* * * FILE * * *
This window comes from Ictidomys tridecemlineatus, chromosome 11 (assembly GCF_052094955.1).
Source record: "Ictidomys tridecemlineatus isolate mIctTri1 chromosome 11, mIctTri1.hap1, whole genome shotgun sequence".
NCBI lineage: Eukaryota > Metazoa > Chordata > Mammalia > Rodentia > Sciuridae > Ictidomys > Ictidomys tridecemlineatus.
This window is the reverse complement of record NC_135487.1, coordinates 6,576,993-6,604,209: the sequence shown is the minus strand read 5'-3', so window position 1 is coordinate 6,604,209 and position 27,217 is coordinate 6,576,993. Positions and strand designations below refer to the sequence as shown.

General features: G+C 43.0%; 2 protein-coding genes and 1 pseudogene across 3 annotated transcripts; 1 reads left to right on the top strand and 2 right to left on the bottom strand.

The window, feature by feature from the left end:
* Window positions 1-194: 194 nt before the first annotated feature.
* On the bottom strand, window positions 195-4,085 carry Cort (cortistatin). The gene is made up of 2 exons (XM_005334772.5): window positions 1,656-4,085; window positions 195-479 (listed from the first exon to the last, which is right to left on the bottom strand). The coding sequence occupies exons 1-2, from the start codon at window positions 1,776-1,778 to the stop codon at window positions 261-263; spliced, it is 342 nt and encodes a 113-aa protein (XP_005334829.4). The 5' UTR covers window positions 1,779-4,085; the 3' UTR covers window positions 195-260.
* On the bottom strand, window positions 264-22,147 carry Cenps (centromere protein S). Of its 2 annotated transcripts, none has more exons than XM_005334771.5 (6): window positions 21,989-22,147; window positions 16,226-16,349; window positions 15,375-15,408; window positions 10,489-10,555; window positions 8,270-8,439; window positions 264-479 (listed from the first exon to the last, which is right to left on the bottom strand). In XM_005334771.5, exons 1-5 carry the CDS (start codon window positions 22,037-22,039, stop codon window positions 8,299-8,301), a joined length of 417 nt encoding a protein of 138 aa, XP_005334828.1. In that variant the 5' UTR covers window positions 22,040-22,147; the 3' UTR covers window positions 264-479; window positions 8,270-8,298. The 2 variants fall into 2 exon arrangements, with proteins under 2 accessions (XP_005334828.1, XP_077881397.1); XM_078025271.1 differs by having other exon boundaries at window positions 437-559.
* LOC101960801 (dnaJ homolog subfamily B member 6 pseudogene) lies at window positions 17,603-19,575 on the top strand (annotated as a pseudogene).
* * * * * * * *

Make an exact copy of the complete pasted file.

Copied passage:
This window comes from Ictidomys tridecemlineatus, chromosome 11 (assembly GCF_052094955.1).
Source record: "Ictidomys tridecemlineatus isolate mIctTri1 chromosome 11, mIctTri1.hap1, whole genome shotgun sequence".
NCBI lineage: Eukaryota > Metazoa > Chordata > Mammalia > Rodentia > Sciuridae > Ictidomys > Ictidomys tridecemlineatus.
This window is the reverse complement of record NC_135487.1, coordinates 6,576,993-6,604,209: the sequence shown is the minus strand read 5'-3', so window position 1 is coordinate 6,604,209 and position 27,217 is coordinate 6,576,993. Positions and strand designations below refer to the sequence as shown.

General features: G+C 43.0%; 2 protein-coding genes and 1 pseudogene across 3 annotated transcripts; 1 reads left to right on the top strand and 2 right to left on the bottom strand.

The window, feature by feature from the left end:
* Window positions 1-194: 194 nt before the first annotated feature.
* On the bottom strand, window positions 195-4,085 carry Cort (cortistatin). The gene is made up of 2 exons (XM_005334772.5): window positions 1,656-4,085; window positions 195-479 (listed from the first exon to the last, which is right to left on the bottom strand). The coding sequence occupies exons 1-2, from the start codon at window positions 1,776-1,778 to the stop codon at window positions 261-263; spliced, it is 342 nt and encodes a 113-aa protein (XP_005334829.4). The 5' UTR covers window positions 1,779-4,085; the 3' UTR covers window positions 195-260.
* On the bottom strand, window positions 264-22,147 carry Cenps (centromere protein S). Of its 2 annotated transcripts, none has more exons than XM_005334771.5 (6): window positions 21,989-22,147; window positions 16,226-16,349; window positions 15,375-15,408; window positions 10,489-10,555; window positions 8,270-8,439; window positions 264-479 (listed from the first exon to the last, which is right to left on the bottom strand). In XM_005334771.5, exons 1-5 carry the CDS (start codon window positions 22,037-22,039, stop codon window positions 8,299-8,301), a joined length of 417 nt encoding a protein of 138 aa, XP_005334828.1. In that variant the 5' UTR covers window positions 22,040-22,147; the 3' UTR covers window positions 264-479; window positions 8,270-8,298. The 2 variants fall into 2 exon arrangements, with proteins under 2 accessions (XP_005334828.1, XP_077881397.1); XM_078025271.1 differs by having other exon boundaries at window positions 437-559.
* LOC101960801 (dnaJ homolog subfamily B member 6 pseudogene) lies at window positions 17,603-19,575 on the top strand (annotated as a pseudogene).